Albert's review of "Finding Bix" is typically thorough, and I agree that Wolfe's use of cliffhangers is a cheap device. But Albert is judging the book with standards that don't really apply to it. Wolfe wrote a combination of memoir, cultural history, and light historical sleuthing, not a straightforward biography. He meshes fact and fiction because fact and fiction have long been intertwined in the "Bix Beiderbecke Legend." Its a very personal book, and it has more than its share of flaws; he would have done well to have hired a knowledgeable fact checker to read his manuscript before submitting it for publication.
The main reason I'm writing, though, is to follow up on what was written about Richard Sudhalter's ominous footnote in "Lost Chords." I had bought a copy of Sudhalter's book immediately upon its release (he later signed it for me), and when I got to the footnote, I was stupefied both by its melodrama and how he acknowledged his awareness of details regarding a deep dark secret that had to me been just been the wispiest of rumors. I thought it probably had something to do with sex, but that was all.
At the time, I felt that Sudhalter either should have revealed all in his Bix chapter or that he should not have written a single word about the rumor. This weird middle ground of acknowleging some sort of shoe ready to drop, but also saying that it would remain undropped seemed ridiculous to me, and I decided to let Sudhalter know that I felt that way.
I had his telephone number, although Sudhalter knew me only vaguely as an associate of Phil Schaap's at WKCR. So I called him and first congratulated him on the book, which of course was a fine achievement. Then I mentioned my feelings about the footnote, saying that I assumed it had something to do with the gay rumor about Bix started with Berton's book. I told Sudhalter that I was gay and that this was no longer the 1970s, and that any real facts--not rumors--that might have to do with Bix's sexual orientation shouldn't be erased from the historical record.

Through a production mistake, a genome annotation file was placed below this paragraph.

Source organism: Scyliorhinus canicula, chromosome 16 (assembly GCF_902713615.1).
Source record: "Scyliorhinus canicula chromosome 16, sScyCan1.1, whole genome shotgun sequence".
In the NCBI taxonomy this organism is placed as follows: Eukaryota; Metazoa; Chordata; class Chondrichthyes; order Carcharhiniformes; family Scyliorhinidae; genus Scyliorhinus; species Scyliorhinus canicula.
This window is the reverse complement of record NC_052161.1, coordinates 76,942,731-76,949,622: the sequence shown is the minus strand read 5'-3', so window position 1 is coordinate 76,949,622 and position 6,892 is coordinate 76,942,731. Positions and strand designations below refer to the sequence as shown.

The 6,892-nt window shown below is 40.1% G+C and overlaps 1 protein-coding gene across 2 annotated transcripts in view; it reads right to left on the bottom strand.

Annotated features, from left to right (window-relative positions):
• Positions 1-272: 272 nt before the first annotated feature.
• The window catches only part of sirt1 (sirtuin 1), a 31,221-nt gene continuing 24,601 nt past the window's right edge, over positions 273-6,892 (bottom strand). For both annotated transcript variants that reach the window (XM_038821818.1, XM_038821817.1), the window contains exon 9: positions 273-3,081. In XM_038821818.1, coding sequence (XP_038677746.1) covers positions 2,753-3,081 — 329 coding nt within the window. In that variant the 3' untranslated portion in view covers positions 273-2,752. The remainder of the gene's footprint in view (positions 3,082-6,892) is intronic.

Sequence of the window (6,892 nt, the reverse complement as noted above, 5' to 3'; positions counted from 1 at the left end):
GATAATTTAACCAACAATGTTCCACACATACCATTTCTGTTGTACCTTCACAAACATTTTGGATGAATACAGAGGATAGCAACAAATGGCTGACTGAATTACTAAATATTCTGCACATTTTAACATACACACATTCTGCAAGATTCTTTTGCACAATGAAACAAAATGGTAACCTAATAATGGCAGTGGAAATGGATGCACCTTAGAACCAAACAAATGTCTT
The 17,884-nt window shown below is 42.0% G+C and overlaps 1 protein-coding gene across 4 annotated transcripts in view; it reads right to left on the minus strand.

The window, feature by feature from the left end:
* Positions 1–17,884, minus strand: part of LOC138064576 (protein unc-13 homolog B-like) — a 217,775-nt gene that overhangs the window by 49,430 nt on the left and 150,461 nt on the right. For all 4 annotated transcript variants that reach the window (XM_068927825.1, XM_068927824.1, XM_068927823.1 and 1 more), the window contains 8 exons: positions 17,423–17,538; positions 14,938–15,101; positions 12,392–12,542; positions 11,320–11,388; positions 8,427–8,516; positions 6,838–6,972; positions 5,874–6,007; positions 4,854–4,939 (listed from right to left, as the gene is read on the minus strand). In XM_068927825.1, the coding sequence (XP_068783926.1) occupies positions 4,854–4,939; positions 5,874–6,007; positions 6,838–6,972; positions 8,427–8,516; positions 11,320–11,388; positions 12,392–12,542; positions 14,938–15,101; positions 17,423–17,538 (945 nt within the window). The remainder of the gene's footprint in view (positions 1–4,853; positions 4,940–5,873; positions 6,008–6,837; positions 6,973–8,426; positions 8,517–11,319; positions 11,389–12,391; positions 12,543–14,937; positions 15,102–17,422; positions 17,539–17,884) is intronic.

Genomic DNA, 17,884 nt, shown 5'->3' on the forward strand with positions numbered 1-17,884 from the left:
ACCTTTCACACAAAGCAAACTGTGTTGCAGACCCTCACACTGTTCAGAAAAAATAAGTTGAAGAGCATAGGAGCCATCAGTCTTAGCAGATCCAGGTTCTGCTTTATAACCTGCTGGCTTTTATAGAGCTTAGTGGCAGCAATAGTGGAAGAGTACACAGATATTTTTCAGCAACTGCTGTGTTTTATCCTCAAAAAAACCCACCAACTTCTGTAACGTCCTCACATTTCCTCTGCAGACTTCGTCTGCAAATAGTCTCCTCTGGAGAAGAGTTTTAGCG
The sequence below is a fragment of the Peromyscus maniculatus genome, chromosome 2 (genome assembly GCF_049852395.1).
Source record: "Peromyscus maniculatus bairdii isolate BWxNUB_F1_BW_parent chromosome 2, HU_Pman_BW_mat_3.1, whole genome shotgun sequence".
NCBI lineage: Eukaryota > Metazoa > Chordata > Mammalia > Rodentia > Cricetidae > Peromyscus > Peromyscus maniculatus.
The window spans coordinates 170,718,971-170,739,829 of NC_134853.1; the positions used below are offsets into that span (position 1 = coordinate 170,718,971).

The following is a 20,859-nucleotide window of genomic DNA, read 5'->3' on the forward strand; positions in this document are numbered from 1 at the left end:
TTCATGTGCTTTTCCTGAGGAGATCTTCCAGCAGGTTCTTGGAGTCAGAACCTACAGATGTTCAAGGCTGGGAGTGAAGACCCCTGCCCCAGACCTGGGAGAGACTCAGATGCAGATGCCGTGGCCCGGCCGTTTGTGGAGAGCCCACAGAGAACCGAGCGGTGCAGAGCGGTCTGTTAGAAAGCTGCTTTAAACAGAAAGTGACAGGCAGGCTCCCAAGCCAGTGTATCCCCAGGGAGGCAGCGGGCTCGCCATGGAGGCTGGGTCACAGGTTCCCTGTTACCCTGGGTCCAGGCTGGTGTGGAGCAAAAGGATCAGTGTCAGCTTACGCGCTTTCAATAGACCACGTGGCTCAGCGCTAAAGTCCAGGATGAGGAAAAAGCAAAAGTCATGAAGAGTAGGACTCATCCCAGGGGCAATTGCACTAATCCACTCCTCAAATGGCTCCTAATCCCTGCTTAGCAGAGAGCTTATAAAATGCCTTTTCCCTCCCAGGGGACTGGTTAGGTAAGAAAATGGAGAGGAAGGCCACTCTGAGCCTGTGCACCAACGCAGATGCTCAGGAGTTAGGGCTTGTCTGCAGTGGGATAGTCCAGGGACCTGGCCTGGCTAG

Sudhalter replied that he was very glad that I told him that I was gay, because he wanted to have a gay person's opinion of what had happened all those years ago. He then told me about Bix's incident with an underaged girl (he didn't tell me she was five, though!) and then asked me if I believed that this incident might have meant that Bix was gay. I was shocked by the question, and then explained to him that homosexuality and pedophilia were two very different and entirely unrelated things. He thanked me for my opinion and asked that I not spread the story around; I thanked him for his candor and I didn't say a word about the story to anyone until after Geoffrey Ward's book was released.
I took Sudhalter's misunderstanding about sexuality to be a generational thing. Imagine my renewed shock upon reading Wolfe's book and seeing that someone born in 1971 could be similarly confused about whether this incident might have any bearing on whether Bix was gay or not. (Spoiler: it doesn't.)
In any case, back when Ward's book was released, I had a conversation with Phil Schaap in which I said that the nature of the the incident narrowed the source of the gay rumor about Bix back to only being Ralph Berton's book, to which he replied, "what did Ralph Berton say?" That question threw me for a loop, because I knew that Phil had interviewed Berton on WKCR some years before. (This was before I had read Berton's book myself, so all I knew about Berton at the time of that interview was that he was considered by many to be an unreliable witness.)
So after a split-second recovery, I told Phil that Berton wrote that Bix had a fling with his brother. Phil knew none of this; he had never read the book because Sudhalter had impugned its veracity. Then Phil said incredulously "Vic Berton was gay?" So I explained to him that Ralph Berton had another brother. And then I said to him--just as incredulously--"You interviewed Ralph Berton without knowing that he claimed that Bix had a fling with his brother?" And then we laughed about it.